Thanks to Real Clear Religion, I was alerted to someone named Sarah Moon at Patheos, blogging in high dudgeon about the “bigotry” of N.T. Wright, the renowned Anglican theologian. What has Ms. Moon so exercised? Here is how she begins:

In case you haven’t heard, N.T. Wright—author of theology books such as Surprised By Hope and Simply Christian, and former Bishop of Durham—recently did an interview in which he compared people who support marriage equality to Nazis and Soviet Communists.

Nazis.

And Soviet Communists.

No. No, he didn’t. Not even close. The link Ms. Moon provides is to the transcript, posted here at First Things by our own Matthew Schmitz, of an interview Wright gave to the Philo Trust. I’ll save you the trouble of going back to the full transcript. Here is the only part to which Ms. Moon can possibly be referring:

What do you think are the major challenges to the church and the Christian message in the light of the current legislation on the redefinition of marriage?

N. T. Wright: Obviously huge issues there, and there’s no way we can lay them all out tonight. I do want to say a word about a word. When anybody—pressure groups, governments, civilizations—suddenly change the meaning of key words, you really should watch out. If you go to a German dictionary and just open at random, you may well see several German words which have a little square bracket saying “N.S.,” meaning National Socialist or Nazi. The Nazis gave those words a certain meaning. In post-1917 Russia, there were whole categories of people who were called “former persons,” because by the Communist diktat they had ceased to be relevant for the state, and once you call them former persons it was extremely easy to ship them off somewhere and have them killed.

In the same way, there was a letter in the Times Literary Supplement just a few weeks ago saying that when we’re talking about assisted suicide, we shouldn’t actually use words like “suicide,” “killing,” and those sort of words because those imply that you shouldn’t do it. Whereas now our civilization is saying that maybe there are reasons for that. I find that sort of stuff chilling, the attempt to change an ideology within a culture by changing the language.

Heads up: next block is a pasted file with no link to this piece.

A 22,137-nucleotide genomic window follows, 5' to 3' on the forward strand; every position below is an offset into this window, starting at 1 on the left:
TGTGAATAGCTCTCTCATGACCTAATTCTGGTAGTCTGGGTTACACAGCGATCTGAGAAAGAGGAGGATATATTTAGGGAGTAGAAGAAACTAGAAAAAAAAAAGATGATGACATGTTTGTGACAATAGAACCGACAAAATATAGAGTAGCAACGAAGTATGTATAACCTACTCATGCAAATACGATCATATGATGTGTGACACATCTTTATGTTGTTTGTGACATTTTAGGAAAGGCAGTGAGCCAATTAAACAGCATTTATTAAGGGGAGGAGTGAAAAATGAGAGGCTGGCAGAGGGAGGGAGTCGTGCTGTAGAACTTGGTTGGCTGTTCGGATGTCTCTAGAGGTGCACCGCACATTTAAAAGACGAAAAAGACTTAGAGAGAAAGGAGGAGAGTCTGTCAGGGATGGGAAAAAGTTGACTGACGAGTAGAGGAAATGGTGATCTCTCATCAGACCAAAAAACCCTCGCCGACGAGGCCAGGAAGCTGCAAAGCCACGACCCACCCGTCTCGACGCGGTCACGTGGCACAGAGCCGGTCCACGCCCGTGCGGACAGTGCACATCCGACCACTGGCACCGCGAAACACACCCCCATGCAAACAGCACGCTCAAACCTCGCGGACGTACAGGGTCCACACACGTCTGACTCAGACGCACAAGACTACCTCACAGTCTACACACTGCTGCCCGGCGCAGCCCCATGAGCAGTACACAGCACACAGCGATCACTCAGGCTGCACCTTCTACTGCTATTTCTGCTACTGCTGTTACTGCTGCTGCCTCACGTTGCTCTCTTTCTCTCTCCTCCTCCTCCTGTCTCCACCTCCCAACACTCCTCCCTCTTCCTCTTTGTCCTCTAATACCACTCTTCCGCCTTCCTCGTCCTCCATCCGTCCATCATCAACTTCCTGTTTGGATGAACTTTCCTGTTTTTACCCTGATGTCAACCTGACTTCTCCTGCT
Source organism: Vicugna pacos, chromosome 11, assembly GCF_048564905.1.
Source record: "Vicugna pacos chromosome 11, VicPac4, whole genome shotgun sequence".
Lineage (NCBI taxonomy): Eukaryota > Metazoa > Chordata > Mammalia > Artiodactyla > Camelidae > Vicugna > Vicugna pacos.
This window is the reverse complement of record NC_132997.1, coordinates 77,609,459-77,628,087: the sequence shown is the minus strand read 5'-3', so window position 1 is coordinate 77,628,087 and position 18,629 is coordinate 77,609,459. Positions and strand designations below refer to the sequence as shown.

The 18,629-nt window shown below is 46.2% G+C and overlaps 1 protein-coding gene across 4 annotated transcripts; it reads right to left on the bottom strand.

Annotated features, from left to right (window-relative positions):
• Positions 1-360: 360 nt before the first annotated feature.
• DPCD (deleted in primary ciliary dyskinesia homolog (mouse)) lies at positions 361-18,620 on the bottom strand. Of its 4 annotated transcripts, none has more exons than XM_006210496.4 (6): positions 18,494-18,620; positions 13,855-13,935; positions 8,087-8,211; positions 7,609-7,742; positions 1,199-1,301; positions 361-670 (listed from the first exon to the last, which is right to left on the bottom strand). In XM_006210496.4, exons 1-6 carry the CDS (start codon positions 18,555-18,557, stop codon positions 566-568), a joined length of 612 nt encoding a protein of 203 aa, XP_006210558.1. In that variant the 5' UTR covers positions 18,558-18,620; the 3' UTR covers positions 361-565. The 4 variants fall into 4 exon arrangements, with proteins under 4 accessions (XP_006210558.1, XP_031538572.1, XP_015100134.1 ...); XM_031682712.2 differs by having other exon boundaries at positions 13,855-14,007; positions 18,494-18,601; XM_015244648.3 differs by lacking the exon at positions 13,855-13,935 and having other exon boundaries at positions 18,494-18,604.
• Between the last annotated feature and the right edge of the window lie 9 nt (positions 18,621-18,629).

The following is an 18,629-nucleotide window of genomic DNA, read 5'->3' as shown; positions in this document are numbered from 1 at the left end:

Now, the word “marriage,” for thousands of years and cross-culturally has meant man and woman. Sometimes it’s been one man and more than one woman. Occasionally it’s been one woman and more than one man. There is polyandry as well as polygamy in some societies in some parts of history, but it’s always been male plus female. Simply to say that you can have a woman-plus-woman marriage or a man-plus-man marriage is radically to change that because of the givenness of maleness and femaleness. I would say that without any particular Christian presuppositions at all, just cross-culturally, that’s so.

As any intelligent reader will immediately recognize, Wright is arguing from analogy. As the Nazis willfully altered the meaning of German words for ideological reasons, and the Soviet Communists altered the meaning of Russian words (or coined expressions like “former persons) for ideological reasons, so too the advocates of assisted suicide want to banish words like “suicide” and “killing” from discussions of the subject in order to gain an ideological advantage, and same-sex “marriage” advocates want to change the meaning of “marriage” for ideological reasons.  

For Ms. Moon, this is “compar[ing] people who support marriage equality to Nazis and Soviet Communists.” I take it she means likening the one to the others, so that she is accusing Wright of saying that “people who support marriage equality” have a propensity toward using secret police, terror, torture, totalitarian control of society, and concentration camps in order to carry out their ideological objectives. That is simply idiotic. She does, however, prove that Wright is right to argue as he does when she employs the question-begging phrase “marriage equality,” as though it were entirely settled that a same-sex couple and an opposite-sex couple are “equal” so far as the union called “marriage” is concerned. Ms. Moon is either a purveyor of the linguistic ideology Wright observes, or a prisoner of it. Perhaps she is both.

Like people who think Justice Antonin Scalia has likened homosexual sodomy to murder because he regards both of them as species of conduct that the law can legitimately condemn on moral grounds, Ms. Moon appears to have no idea how logic works or arguments function. (Tell me again why it was a good idea to get rid of the analogies section of the SAT?) N.T. Wright no more likened same-sex “marriage” advocates to Nazis and Communists than I am likening her to a planetary body in the following analogy: as the moon orbits the earth, so the mind of Ms. Moon orbits an empty space devoid of logic.

Articles by Matthew J. Franck

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